Our All?
Off the Wall, December 9, 2016

When I converted to the Roman Catholic Church back in the mid-seventies, I started to notice some of many things that were new to me. As a member of this new denomination, fellow parishioners were carrying with them prayer cards with them and would actually read from them silently to themselves the messages disclosed.

In my observances, I soon learned that, as part of the tradition, one could pray to any number of saints, the Devine Mercy Prayer and/or prayers of various wordings to Jesus Christ as well.

As a former Protestant, the faithful may have carried similar possessions, but I wasn’t devout enough to take note of such a ritual. For me, it was about entering a certain building weekly, rubbing shoulders with friends, and checking out the girls in the congregation.

Sunday was all about going to church at 11 a .m., listening to what the minister had to say, and then leaving one hour later, all the time stating to friends, “See you next week.”

I never saw one person prior to the proceedings reading from a card. In my new place of worship, it was different. Not only were they part of people’s possessions, but one could find them on tables near the church doors or strewn about on pews directly in front of the side doors of the building. It was not uncommon for each member to have ten or more of these plastic-coated pocket-sized documents stuck in their Bibles as bookmarks or kept in ladies’ purses.

I have to omit, just because I felt led by the Holy Spirit to join my neighborhood church, I had no immediate inclination to start my collection of these cards as one would do so to collect players’ pictures in a deck to be a keepsake for later years.

Now, some forty years later, I now find myself drawn to one card that has a picture of Jesus on the front waving with his right hand and learning his left hand over his heart. There is a narrow angle of red extended to the bottom of the card pointing to the heart of our Lord.

At the bottom of the card are five words – Jesus, I Trust In You! One word in this statement leads me to part of what I want to talk about today – ‘trust.’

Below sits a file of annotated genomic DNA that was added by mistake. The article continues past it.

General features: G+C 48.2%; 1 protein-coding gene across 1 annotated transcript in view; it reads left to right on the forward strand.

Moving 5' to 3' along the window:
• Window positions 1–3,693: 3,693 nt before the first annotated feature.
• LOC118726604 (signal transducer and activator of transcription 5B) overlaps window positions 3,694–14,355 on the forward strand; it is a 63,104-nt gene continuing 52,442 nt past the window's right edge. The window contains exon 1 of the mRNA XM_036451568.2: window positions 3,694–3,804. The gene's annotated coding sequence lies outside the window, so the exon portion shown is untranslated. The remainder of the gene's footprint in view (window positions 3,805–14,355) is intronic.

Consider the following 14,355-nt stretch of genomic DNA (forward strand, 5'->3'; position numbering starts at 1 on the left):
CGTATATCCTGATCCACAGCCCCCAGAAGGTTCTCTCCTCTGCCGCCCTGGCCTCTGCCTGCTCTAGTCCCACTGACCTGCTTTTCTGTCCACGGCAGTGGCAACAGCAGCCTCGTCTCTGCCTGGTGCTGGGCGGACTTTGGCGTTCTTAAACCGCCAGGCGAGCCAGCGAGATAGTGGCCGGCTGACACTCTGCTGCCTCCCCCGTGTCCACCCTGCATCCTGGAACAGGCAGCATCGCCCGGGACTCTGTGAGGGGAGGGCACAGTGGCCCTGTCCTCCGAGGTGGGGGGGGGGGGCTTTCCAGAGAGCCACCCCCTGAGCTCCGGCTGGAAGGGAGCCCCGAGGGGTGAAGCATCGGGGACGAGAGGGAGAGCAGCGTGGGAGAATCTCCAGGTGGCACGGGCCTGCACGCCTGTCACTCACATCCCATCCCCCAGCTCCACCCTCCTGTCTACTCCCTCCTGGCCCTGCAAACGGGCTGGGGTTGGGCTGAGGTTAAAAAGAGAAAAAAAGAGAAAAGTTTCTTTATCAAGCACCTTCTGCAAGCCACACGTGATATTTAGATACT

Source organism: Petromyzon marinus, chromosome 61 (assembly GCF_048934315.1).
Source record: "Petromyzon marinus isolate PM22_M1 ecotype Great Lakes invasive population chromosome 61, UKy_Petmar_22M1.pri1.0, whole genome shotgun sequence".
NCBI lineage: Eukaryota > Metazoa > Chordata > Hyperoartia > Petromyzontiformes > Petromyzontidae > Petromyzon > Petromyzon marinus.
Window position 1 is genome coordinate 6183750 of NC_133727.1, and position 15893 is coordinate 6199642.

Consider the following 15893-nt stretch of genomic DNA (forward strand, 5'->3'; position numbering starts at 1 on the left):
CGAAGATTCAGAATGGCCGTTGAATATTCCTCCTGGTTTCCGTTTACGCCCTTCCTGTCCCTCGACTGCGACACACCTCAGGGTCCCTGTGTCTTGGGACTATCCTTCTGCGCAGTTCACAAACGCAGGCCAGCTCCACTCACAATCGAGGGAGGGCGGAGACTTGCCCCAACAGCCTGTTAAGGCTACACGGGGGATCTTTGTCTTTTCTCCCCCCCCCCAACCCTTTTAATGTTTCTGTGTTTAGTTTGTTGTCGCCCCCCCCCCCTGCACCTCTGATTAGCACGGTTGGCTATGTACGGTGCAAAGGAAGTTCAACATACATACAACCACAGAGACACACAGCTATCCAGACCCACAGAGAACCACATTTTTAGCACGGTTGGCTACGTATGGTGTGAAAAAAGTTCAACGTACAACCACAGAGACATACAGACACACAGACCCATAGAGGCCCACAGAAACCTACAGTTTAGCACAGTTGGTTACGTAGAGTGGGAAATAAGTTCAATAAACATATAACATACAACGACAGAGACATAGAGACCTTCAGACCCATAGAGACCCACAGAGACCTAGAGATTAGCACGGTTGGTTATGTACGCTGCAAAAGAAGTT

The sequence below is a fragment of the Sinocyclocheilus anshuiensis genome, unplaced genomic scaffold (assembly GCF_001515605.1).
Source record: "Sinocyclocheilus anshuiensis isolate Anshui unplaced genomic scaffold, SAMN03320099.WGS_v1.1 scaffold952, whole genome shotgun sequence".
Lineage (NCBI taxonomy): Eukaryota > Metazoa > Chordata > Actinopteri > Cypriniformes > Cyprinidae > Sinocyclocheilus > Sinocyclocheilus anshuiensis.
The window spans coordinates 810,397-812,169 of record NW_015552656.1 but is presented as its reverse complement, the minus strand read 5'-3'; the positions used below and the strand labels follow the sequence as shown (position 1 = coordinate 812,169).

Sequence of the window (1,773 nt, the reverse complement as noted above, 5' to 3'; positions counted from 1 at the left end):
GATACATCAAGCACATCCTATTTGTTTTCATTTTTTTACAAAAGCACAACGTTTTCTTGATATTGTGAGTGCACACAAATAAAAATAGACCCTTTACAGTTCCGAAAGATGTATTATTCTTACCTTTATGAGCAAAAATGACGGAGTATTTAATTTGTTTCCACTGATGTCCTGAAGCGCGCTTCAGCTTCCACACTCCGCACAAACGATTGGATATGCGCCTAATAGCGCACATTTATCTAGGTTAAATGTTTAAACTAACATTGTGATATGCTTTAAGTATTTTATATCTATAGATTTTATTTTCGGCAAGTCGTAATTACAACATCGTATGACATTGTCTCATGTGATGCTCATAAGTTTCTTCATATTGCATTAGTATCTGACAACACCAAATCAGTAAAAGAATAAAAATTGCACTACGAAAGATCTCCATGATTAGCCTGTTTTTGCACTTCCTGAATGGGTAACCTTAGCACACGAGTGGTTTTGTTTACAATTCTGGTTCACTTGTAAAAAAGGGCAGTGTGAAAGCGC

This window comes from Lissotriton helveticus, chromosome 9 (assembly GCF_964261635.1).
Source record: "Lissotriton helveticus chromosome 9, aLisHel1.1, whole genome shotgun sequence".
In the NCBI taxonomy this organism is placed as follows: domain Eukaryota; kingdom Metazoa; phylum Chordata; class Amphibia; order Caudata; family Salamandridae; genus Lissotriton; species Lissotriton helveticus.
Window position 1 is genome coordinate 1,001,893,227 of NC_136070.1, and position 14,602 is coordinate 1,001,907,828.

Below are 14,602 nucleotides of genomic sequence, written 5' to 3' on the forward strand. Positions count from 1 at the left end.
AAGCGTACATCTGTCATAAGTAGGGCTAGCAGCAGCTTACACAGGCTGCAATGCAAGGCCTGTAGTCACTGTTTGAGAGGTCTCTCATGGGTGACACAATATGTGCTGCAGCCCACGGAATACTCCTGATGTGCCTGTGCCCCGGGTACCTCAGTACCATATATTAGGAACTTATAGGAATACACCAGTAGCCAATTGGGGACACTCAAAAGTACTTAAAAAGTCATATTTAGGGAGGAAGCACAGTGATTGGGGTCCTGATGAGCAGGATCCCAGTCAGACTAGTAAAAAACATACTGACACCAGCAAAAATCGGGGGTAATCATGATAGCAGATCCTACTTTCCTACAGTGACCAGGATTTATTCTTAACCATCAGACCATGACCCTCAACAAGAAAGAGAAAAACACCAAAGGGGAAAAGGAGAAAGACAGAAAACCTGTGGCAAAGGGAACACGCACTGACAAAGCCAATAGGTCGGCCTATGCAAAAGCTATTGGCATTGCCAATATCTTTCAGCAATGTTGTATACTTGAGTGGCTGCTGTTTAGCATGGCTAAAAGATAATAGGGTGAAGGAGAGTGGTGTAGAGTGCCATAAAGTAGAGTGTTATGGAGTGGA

We have all used this word one time or another in making inferences to others, or telling people outright, “I trust what you say is right.” Most the time we leave our statements at that and don’t think another thing about it.

Not long ago, I received an email from a friend who regularly passes along messages from a visionary who receives words of knowledge from the Blessed Virgin Mary. The Mother of Jesus calls for us to have unconditional trust for her Son. We possibly state, “Yes,” as though it’s no big deal. But She also stated unconditional love (my favorite subject), as well.

When you make your petitions to the Trinity, do you trust them unconditionally?

Recently a friend and I were talking about the word ‘trust’ and I threw a zinger in her direction that evolved into a short thought deliberation before spelling out an answer. I asked her, “Do you trust your husband unconditionally? I expected her to say “yes,” but after a bit of time went by she responded almost in a whisper, “I guess no.”

I have mentioned the subject of ‘unconditional love’ many times in my columns. The dictionary state the prefix “un” meant ‘without.’ So the word means without conditional love. In other words, there were no conditions attached.

In the same sense, the “un” before ‘conditional trust’ would be defined, “no conditions attached.”

So when the statement is made, “Jesus, I trust in you,” we have to do so unconditionally. Now, for a human being, it seems, we all have things with conditions attached. When we turn to Him for help, guidance or forgiveness, are we doing so we “human trust” or the trust he is trying to teach us, that same love he taught his disciples and those whom listened to him when he was with his followers over 2000 years ago?

When we turn to our spouses, friends or family members, are we utilizing that unconditional love and trust to them? Only you can be the judge to that. But when talking to Jesus, our love and trust can only be undoubtedly unconditional.

- Paul J. Volkmann
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